Northwest Horizons

Seasonal affective disorder takes toll on Northwest students

Leaves+change+colors+on+a+tree+at+northwest+school.++As+seasons+change+some+student+experience+seasonal+affective+disorder.
Back to Article
Back to Article

Seasonal affective disorder takes toll on Northwest students

Leaves change colors on a tree at northwest school.  As seasons change some student experience seasonal affective disorder.

Leaves change colors on a tree at northwest school. As seasons change some student experience seasonal affective disorder.

Leaves change colors on a tree at northwest school. As seasons change some student experience seasonal affective disorder.

Leaves change colors on a tree at northwest school. As seasons change some student experience seasonal affective disorder.

Hang on for a minute...we're trying to find some more stories you might like.


Email This Story






As school kicks into high gear and summer has all but completely faded from view, many prepare in excitement for the sweater weather. However, there are some people who dread the cooler winter and fall seasons. Nearly 20 percent of all people have some form of seasonal affective disorder.

Seasonal affective disorder (SAD) is a medical condition where people become depressed in relation to the change in seasons of the year. Some of the symptoms include low energy, problems sleeping, difficulty concentrating and having feelings of depression nearly every day. These symptoms would begin to show during late fall and in early winter months.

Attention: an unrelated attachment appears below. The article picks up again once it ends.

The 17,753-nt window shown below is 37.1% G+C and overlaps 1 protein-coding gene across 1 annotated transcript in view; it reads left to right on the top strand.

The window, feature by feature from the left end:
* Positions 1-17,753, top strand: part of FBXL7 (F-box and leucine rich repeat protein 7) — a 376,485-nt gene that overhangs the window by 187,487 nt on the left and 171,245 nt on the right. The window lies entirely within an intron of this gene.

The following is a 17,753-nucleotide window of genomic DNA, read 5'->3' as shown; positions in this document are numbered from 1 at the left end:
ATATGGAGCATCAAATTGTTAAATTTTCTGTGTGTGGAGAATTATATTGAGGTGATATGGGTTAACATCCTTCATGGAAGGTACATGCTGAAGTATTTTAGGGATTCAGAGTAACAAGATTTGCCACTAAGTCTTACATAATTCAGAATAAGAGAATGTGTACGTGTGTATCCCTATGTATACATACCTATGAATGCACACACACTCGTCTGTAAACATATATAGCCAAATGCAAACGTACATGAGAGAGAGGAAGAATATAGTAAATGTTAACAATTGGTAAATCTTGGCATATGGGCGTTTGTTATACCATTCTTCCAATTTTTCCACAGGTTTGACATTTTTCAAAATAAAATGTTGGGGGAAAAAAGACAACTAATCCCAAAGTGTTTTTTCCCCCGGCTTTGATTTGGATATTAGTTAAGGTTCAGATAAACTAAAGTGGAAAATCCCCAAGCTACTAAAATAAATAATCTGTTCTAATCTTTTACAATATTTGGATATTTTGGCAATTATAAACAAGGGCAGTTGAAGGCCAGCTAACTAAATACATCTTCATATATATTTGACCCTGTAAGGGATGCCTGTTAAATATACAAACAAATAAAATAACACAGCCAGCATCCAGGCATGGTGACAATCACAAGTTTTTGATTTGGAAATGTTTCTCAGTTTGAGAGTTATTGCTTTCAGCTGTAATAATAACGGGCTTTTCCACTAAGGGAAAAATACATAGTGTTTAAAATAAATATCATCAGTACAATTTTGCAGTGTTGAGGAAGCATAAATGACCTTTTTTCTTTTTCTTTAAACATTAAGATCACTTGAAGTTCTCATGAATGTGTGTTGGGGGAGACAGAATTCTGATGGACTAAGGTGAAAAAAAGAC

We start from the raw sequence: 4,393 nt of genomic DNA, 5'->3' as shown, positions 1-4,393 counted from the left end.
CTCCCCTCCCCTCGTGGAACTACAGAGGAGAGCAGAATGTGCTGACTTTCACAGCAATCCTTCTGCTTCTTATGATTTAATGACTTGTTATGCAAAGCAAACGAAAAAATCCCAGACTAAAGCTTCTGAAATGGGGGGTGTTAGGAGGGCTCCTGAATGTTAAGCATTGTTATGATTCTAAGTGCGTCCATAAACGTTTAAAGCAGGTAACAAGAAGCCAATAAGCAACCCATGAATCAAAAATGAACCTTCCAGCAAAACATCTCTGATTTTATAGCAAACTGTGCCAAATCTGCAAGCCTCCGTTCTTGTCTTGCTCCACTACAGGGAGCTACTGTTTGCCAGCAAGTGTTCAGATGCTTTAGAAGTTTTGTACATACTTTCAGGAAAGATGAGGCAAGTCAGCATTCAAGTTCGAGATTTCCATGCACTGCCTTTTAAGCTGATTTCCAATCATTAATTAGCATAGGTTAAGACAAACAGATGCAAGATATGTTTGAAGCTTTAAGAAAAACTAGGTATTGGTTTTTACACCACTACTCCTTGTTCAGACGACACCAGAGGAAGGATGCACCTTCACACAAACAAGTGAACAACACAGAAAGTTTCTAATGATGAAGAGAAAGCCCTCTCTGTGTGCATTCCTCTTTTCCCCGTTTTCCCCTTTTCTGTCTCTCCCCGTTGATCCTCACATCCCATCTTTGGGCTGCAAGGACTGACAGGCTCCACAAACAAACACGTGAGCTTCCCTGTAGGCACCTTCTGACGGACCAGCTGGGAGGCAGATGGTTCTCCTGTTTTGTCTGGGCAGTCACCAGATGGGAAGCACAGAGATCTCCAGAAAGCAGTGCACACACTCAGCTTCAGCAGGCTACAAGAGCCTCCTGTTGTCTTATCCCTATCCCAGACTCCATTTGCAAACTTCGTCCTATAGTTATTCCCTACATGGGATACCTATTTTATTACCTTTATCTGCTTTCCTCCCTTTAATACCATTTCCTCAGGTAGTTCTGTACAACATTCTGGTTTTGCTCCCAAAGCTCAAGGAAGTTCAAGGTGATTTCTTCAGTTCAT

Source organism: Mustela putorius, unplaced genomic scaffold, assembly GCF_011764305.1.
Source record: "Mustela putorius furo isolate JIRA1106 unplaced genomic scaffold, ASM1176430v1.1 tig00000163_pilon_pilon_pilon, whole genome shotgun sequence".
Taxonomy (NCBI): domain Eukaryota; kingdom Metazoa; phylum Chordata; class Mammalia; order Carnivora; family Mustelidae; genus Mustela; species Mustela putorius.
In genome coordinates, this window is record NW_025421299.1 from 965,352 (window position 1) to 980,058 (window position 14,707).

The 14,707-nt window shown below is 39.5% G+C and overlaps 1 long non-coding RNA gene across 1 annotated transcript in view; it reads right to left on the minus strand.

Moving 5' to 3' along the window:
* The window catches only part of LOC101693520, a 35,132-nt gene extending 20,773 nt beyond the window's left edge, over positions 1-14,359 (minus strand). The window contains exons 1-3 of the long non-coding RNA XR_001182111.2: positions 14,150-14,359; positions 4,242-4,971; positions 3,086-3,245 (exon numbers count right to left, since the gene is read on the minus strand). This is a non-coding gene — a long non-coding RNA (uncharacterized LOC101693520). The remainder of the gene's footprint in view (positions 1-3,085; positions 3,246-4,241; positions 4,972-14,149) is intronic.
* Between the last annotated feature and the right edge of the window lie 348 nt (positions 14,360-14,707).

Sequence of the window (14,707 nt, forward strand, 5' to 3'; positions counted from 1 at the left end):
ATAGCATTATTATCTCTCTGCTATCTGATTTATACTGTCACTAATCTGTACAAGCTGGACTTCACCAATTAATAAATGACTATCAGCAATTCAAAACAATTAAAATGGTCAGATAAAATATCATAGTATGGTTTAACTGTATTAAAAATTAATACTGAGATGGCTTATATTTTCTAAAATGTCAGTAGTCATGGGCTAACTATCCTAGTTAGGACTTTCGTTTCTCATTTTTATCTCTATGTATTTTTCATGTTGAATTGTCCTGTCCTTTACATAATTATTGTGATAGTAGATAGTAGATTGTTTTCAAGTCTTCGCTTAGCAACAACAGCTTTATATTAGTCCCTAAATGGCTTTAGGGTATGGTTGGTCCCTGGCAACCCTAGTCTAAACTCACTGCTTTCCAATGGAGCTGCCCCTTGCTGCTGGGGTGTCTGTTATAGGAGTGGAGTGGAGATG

“Whenever it starts to get cooler out my mood drops,” junior Taylor Strain said. ‘I used to live in Wisconsin where the winters were long and gloomy.”

Many people tend to get a little less energetic and happy around the cooler seasons but don’t truly understand why. A lot of it has to do with the chemicals in the brain such as Serotonin and Melatonin levels which influences sleep patterns and overall mood. The reduced sunlight also effects the circadian rhythm also knows as the biological clock. Over the warmer seasons people experience an abundance of sunlight and are thrown off when some of it is taken away.

However, there are many people who aren’t at all affected by the dramatic change in weather and scenery. In fact, some people prefer the cooler months of the year.

“I really don’t see any reason to be more upset in the fall and winter; there are a lot of holidays to look forward to,” junior Shelby Lester said.

There are ways to help cope with this condition. Some treatment options include light therapy, medication and psychotherapy. If treatment isn’t sought out, seasonal affective disorder generally resolves itself within a month or two or whenever the seasons change and the weather is back to warm and bright.

Print Friendly, PDF & Email
Leave a Comment

Discuss the story here; your name and email are not required. All comments will be strictly moderated.




Northwest Horizons School News
Seasonal affective disorder takes toll on Northwest students